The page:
24 March 2013
Heritage in Walker’s “Everyday Use”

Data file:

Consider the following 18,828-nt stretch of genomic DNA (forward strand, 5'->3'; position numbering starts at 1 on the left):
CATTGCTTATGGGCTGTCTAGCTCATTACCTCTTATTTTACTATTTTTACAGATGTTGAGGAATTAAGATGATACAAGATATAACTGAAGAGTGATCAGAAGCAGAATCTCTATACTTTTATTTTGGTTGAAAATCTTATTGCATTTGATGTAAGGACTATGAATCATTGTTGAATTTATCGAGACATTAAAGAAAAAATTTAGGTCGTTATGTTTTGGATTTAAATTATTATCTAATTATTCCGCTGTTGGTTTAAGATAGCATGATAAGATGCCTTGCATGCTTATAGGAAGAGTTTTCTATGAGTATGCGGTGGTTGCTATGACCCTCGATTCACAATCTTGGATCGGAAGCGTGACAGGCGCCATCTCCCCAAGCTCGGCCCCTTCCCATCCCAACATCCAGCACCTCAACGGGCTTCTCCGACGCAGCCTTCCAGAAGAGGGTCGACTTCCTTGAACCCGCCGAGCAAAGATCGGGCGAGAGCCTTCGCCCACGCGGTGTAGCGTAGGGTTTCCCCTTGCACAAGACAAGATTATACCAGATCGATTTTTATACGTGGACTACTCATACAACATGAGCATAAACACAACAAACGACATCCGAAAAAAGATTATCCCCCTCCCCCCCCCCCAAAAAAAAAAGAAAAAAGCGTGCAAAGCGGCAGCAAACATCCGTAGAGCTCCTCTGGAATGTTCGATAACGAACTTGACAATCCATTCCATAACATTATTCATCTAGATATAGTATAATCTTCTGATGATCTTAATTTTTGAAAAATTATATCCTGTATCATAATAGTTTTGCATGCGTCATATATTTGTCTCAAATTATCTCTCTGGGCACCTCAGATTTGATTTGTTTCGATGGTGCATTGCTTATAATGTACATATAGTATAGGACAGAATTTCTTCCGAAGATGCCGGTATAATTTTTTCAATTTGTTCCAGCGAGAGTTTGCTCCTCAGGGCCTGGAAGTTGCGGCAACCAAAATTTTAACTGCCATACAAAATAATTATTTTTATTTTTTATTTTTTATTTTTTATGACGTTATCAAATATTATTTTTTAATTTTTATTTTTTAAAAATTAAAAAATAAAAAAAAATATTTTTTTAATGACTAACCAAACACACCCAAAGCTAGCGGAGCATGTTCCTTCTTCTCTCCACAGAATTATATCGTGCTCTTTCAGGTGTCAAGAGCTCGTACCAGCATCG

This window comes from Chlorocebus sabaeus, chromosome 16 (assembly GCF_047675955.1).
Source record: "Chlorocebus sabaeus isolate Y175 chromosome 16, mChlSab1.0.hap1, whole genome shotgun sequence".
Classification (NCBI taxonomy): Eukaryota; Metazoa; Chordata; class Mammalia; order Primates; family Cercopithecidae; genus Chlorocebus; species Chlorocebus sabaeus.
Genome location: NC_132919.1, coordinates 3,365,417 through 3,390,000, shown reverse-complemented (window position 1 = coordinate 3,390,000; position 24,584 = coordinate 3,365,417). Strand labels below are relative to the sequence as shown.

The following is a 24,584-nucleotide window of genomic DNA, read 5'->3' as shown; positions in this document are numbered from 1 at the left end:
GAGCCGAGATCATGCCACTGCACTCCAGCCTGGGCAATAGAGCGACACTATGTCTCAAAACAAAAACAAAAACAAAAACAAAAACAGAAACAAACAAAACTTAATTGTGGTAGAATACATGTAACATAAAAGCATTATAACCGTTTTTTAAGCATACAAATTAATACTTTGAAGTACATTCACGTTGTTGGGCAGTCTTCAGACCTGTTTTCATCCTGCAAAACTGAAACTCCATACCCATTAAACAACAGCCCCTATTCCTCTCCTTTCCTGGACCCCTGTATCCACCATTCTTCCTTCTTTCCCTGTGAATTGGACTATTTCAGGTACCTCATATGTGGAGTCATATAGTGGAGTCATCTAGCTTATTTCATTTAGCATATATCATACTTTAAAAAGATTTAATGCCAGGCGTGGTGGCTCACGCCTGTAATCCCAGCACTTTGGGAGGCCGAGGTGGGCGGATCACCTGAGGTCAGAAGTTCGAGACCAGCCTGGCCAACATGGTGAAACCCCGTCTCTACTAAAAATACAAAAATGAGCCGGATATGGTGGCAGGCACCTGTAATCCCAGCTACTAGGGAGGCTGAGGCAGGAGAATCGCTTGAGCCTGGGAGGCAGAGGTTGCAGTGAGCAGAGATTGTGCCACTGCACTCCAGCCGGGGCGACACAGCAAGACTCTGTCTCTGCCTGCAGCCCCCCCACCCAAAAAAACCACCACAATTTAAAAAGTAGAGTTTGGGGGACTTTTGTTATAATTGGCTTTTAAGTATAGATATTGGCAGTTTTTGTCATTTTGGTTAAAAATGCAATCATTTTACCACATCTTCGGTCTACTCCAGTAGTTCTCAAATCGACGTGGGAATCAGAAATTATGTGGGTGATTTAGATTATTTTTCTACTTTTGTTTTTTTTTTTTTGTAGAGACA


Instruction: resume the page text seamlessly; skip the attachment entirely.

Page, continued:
In the short story “Everyday Use” by Alice Walker, there are many themes and motifs presented throughout the plot. The major theme of heritage is present throughout the story. Walker shows the importance of heritage through her extensive use of irony. For example, Dee changes her name to Wangero to reflect the new fad of "getting in touch with African heritage." This fad of name changing came with the reoccurrence of the Back to Africa movement spawning out of the civil rights movement of the 1960s. Blacks gained their pride and freedom back after the fall of Jim Crowe and moved into the era of the black nationalists and the nation of Islam led by leaders such as Louis Farrakhan and Malcolm X. This national movement going on in the black community reflected Dee and Hakim’s yearning to find their “true heritage.” However, the name Dee already has comes from her heritage. As Mama says, "You know as well as me you was named after your aunt Dicie. Dicie is my sister. She named you Dee." Dee has the education to understand the history of her people, but the irony is that she is missing the people standing right in front of her. Name changing rejected any ties to the families who once owned hem as slaves, often times referring to their birth names as “slave names.” Dee’s name carried her family heritage because it once was the name her aunt had. She just doesn't get it that Mama and Maggie are the most important parts of her heritage. This is at least a little ironic. Even Hakim-a-barber has converted to Islam but chooses only to accept certain doctrines of this religion and the black power movement when he refuses to eat collard greens and pork. As he says, "I accept some of their doctrines, but farming and raising cattle is not my style." The irony is that it may not be the "style" of Mama and Maggie either; it is their way of life and livelihood. They would...
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